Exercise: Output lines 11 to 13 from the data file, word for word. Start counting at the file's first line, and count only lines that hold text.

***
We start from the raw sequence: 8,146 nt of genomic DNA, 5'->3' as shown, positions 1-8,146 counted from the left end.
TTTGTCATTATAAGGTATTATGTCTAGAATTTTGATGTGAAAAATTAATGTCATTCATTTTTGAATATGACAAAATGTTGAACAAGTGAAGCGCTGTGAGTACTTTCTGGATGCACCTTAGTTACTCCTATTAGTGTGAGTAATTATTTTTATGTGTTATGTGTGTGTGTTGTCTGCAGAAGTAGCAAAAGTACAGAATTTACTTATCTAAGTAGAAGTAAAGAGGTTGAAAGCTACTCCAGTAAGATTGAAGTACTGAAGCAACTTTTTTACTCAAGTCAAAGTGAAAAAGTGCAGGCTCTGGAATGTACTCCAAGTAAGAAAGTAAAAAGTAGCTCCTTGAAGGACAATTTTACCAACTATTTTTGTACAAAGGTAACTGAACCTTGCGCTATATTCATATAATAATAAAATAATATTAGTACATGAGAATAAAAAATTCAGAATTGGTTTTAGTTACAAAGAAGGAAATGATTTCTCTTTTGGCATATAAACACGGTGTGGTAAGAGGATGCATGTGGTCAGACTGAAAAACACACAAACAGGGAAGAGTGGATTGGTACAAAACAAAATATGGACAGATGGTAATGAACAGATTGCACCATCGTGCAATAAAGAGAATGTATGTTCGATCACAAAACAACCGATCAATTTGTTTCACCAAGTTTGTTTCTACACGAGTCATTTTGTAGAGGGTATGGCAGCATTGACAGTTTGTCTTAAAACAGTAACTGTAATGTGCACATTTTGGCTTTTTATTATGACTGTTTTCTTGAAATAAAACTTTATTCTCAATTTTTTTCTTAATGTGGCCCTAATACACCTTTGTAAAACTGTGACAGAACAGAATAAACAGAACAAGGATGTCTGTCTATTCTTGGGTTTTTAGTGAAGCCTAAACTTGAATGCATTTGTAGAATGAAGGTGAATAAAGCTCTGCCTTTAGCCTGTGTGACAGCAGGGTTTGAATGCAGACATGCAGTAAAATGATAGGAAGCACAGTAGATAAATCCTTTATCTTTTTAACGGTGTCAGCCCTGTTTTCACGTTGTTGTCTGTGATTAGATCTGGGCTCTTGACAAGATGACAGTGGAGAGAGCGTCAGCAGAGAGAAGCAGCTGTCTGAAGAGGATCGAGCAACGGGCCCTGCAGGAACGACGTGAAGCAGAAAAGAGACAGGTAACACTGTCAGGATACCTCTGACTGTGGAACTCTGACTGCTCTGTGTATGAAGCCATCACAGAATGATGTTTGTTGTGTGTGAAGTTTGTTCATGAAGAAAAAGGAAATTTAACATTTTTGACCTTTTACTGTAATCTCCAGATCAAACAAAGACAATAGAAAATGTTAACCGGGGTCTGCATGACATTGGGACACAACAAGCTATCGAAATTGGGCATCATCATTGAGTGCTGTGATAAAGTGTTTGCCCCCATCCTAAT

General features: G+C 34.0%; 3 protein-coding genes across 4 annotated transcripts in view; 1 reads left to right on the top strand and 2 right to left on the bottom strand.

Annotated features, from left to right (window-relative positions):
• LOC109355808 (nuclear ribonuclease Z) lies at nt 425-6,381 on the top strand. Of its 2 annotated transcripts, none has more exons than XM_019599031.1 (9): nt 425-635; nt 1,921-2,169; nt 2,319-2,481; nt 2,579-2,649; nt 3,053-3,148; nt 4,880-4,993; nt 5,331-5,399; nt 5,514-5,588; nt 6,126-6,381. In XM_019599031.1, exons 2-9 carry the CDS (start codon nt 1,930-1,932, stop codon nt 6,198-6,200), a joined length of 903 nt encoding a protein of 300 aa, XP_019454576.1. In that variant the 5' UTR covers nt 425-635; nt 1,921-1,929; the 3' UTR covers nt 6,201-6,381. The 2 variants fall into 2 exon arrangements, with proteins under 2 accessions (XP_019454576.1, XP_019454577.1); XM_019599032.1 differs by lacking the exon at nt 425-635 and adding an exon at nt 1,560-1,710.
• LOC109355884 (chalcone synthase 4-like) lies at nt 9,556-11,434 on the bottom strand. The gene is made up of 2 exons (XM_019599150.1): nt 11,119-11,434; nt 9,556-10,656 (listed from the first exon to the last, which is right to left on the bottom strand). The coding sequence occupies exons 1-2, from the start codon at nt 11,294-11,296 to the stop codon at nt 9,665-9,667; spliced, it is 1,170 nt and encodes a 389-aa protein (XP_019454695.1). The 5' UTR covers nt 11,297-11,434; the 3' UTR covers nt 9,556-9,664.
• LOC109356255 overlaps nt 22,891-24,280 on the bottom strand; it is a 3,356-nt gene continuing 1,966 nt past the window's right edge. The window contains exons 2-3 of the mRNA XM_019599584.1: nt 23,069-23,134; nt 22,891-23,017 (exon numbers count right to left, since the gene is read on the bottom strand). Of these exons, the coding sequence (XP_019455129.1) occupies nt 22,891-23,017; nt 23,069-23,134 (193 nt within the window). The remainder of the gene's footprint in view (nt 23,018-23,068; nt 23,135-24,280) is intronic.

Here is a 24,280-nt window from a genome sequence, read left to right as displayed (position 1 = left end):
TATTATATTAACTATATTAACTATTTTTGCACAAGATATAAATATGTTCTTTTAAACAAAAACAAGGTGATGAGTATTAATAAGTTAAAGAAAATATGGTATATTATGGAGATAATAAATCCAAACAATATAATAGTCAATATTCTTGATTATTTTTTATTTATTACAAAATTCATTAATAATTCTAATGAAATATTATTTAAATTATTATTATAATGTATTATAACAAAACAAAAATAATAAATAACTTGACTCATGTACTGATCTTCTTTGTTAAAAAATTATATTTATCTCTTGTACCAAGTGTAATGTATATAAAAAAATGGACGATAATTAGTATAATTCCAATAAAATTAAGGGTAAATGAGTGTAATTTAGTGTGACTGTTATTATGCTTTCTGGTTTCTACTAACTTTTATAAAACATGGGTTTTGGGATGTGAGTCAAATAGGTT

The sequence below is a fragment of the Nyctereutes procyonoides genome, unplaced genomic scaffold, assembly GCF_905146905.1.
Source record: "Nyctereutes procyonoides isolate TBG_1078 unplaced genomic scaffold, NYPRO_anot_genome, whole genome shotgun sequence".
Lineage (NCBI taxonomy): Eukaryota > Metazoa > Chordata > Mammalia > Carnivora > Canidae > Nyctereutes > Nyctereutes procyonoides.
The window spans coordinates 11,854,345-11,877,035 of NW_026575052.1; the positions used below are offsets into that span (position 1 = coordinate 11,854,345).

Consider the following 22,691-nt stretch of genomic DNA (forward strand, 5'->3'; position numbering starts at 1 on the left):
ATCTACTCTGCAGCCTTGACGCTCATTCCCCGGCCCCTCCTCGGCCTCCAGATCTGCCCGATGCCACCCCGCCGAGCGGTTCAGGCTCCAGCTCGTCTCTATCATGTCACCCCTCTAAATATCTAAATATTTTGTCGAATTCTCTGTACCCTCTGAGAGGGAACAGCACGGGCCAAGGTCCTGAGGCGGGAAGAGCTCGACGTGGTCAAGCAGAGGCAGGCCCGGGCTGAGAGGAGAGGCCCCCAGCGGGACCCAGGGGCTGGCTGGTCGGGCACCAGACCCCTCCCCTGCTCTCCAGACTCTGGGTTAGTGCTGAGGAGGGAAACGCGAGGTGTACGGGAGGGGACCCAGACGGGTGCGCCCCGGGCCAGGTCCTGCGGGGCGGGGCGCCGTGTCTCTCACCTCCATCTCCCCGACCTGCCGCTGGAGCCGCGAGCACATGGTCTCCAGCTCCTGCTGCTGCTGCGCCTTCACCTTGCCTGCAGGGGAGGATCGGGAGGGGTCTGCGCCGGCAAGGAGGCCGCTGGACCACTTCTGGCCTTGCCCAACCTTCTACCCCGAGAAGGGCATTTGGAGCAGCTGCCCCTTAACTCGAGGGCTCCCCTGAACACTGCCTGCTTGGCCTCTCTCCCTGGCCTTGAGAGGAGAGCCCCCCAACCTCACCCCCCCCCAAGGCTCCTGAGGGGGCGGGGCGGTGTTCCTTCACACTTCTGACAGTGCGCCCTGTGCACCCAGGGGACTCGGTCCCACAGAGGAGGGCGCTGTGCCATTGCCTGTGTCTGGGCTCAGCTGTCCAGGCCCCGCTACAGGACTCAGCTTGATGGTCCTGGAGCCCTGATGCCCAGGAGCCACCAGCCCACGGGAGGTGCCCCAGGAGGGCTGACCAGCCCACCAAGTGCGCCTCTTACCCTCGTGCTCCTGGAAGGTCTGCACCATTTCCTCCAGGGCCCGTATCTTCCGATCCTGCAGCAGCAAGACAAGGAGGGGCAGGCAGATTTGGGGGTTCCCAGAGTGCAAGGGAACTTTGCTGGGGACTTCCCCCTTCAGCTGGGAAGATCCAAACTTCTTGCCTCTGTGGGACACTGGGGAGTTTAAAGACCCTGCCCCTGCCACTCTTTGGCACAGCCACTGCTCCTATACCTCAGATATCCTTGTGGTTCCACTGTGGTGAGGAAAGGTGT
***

Source record: "Nyctereutes procyonoides isolate TBG_1078 unplaced genomic scaffold, NYPRO_anot_genome, whole genome shotgun sequence".
Lineage (NCBI taxonomy): Eukaryota > Metazoa > Chordata > Mammalia > Carnivora > Canidae > Nyctereutes > Nyctereutes procyonoides.
The window spans coordinates 11,854,345-11,877,035 of NW_026575052.1; the positions used below are offsets into that span (position 1 = coordinate 11,854,345).